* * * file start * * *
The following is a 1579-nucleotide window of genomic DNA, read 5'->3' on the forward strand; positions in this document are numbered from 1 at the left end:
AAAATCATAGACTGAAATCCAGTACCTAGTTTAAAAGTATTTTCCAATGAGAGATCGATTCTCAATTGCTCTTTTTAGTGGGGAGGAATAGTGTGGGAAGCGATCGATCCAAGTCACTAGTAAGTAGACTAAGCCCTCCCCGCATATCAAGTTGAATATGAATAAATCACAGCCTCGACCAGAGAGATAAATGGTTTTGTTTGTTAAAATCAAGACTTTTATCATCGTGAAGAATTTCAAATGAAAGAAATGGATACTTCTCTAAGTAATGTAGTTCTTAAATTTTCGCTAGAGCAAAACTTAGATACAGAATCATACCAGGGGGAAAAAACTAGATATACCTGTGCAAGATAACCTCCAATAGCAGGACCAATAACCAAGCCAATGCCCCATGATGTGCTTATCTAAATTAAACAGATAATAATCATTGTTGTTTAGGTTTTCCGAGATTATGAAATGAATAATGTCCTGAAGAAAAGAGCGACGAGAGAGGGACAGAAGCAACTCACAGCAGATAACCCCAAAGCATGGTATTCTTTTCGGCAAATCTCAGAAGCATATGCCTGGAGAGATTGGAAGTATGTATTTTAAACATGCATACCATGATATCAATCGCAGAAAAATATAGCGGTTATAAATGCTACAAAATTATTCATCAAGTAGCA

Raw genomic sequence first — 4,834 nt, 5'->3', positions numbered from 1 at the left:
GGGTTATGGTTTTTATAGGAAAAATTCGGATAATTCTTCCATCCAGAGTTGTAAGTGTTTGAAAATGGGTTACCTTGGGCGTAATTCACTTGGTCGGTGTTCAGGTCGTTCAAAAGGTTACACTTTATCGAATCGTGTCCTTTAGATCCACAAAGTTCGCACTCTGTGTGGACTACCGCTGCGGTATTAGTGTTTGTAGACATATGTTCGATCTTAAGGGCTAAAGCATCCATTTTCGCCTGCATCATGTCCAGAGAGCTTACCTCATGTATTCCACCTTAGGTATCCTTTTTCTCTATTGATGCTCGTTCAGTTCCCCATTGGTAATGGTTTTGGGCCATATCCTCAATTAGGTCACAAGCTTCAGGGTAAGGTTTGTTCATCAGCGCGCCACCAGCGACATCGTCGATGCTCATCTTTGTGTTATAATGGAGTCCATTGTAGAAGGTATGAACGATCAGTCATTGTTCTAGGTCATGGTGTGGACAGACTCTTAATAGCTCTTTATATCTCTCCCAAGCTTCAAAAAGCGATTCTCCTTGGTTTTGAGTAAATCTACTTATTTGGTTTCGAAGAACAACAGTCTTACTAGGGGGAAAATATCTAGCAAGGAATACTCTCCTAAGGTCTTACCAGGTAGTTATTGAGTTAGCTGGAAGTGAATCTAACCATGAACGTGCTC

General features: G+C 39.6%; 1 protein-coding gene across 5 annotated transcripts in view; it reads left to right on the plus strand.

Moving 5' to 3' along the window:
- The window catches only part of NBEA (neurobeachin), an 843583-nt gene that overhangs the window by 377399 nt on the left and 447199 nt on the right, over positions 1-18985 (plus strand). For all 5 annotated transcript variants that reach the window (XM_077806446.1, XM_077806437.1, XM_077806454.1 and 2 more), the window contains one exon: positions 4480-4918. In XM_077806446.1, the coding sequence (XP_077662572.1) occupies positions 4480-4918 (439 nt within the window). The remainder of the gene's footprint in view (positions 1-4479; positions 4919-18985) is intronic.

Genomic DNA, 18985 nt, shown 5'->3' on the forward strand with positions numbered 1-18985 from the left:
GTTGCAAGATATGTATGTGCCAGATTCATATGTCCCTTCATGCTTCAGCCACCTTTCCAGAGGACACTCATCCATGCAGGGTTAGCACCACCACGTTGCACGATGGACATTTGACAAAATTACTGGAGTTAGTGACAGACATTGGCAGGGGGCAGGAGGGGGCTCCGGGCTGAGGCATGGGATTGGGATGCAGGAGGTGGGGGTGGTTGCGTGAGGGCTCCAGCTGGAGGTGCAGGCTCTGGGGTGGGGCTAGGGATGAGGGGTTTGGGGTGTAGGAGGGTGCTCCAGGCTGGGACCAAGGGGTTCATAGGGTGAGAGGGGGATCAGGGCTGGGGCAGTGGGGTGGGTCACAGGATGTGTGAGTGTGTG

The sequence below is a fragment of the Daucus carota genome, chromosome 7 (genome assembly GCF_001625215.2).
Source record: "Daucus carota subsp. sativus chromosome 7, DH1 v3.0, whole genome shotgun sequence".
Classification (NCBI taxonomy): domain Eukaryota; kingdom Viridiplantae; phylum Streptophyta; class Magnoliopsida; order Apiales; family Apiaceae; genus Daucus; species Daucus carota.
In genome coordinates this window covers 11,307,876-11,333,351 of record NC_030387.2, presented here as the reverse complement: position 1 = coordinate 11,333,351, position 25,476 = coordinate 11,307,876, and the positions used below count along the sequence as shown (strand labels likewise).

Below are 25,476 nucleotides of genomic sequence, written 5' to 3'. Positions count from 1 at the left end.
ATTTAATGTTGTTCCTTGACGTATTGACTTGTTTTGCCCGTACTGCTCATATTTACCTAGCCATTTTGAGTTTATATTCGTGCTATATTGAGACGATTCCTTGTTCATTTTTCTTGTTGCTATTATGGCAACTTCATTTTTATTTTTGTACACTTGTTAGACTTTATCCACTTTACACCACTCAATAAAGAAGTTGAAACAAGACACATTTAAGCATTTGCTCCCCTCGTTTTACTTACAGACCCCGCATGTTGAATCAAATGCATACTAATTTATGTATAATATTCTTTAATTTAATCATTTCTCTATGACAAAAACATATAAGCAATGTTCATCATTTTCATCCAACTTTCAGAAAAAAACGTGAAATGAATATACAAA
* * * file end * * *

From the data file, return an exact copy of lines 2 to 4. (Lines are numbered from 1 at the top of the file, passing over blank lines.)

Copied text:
AAAATCATAGACTGAAATCCAGTACCTAGTTTAAAAGTATTTTCCAATGAGAGATCGATTCTCAATTGCTCTTTTTAGTGGGGAGGAATAGTGTGGGAAGCGATCGATCCAAGTCACTAGTAAGTAGACTAAGCCCTCCCCGCATATCAAGTTGAATATGAATAAATCACAGCCTCGACCAGAGAGATAAATGGTTTTGTTTGTTAAAATCAAGACTTTTATCATCGTGAAGAATTTCAAATGAAAGAAATGGATACTTCTCTAAGTAATGTAGTTCTTAAATTTTCGCTAGAGCAAAACTTAGATACAGAATCATACCAGGGGGAAAAAACTAGATATACCTGTGCAAGATAACCTCCAATAGCAGGACCAATAACCAAGCCAATGCCCCATGATGTGCTTATCTAAATTAAACAGATAATAATCATTGTTGTTTAGGTTTTCCGAGATTATGAAATGAATAATGTCCTGAAGAAAAGAGCGACGAGAGAGGGACAGAAGCAACTCACAGCAGATAACCCCAAAGCATGGTATTCTTTTCGGCAAATCTCAGAAGCATATGCCTGGAGAGATTGGAAGTATGTATTTTAAACATGCATACCATGATATCAATCGCAGAAAAATATAGCGGTTATAAATGCTACAAAATTATTCATCAAGTAGCA

Raw genomic sequence first — 4,834 nt, 5'->3', positions numbered from 1 at the left:
GGGTTATGGTTTTTATAGGAAAAATTCGGATAATTCTTCCATCCAGAGTTGTAAGTGTTTGAAAATGGGTTACCTTGGGCGTAATTCACTTGGTCGGTGTTCAGGTCGTTCAAAAGGTTACACTTTATCGAATCGTGTCCTTTAGATCCACAAAGTTCGCACTCTGTGTGGACTACCGCTGCGGTATTAGTGTTTGTAGACATATGTTCGATCTTAAGGGCTAAAGCATCCATTTTCGCCTGCATCATGTCCAGAGAGCTTACCTCATGTATTCCACCTTAGGTATCCTTTTTCTCTATTGATGCTCGTTCAGTTCCCCATTGGTAATGGTTTTGGGCCATATCCTCAATTAGGTCACAAGCTTCAGGGTAAGGTTTGTTCATCAGCGCGCCACCAGCGACATCGTCGATGCTCATCTTTGTGTTATAATGGAGTCCATTGTAGAAGGTATGAACGATCAGTCATTGTTCTAGGTCATGGTGTGGACAGACTCTTAATAGCTCTTTATATCTCTCCCAAGCTTCAAAAAGCGATTCTCCTTGGTTTTGAGTAAATCTACTTATTTGGTTTCGAAGAACAACAGTCTTACTAGGGGGAAAATATCTAGCAAGGAATACTCTCCTAAGGTCTTACCAGGTAGTTATTGAGTTAGCTGGAAGTGAATCTAACCATGAACGTGCTC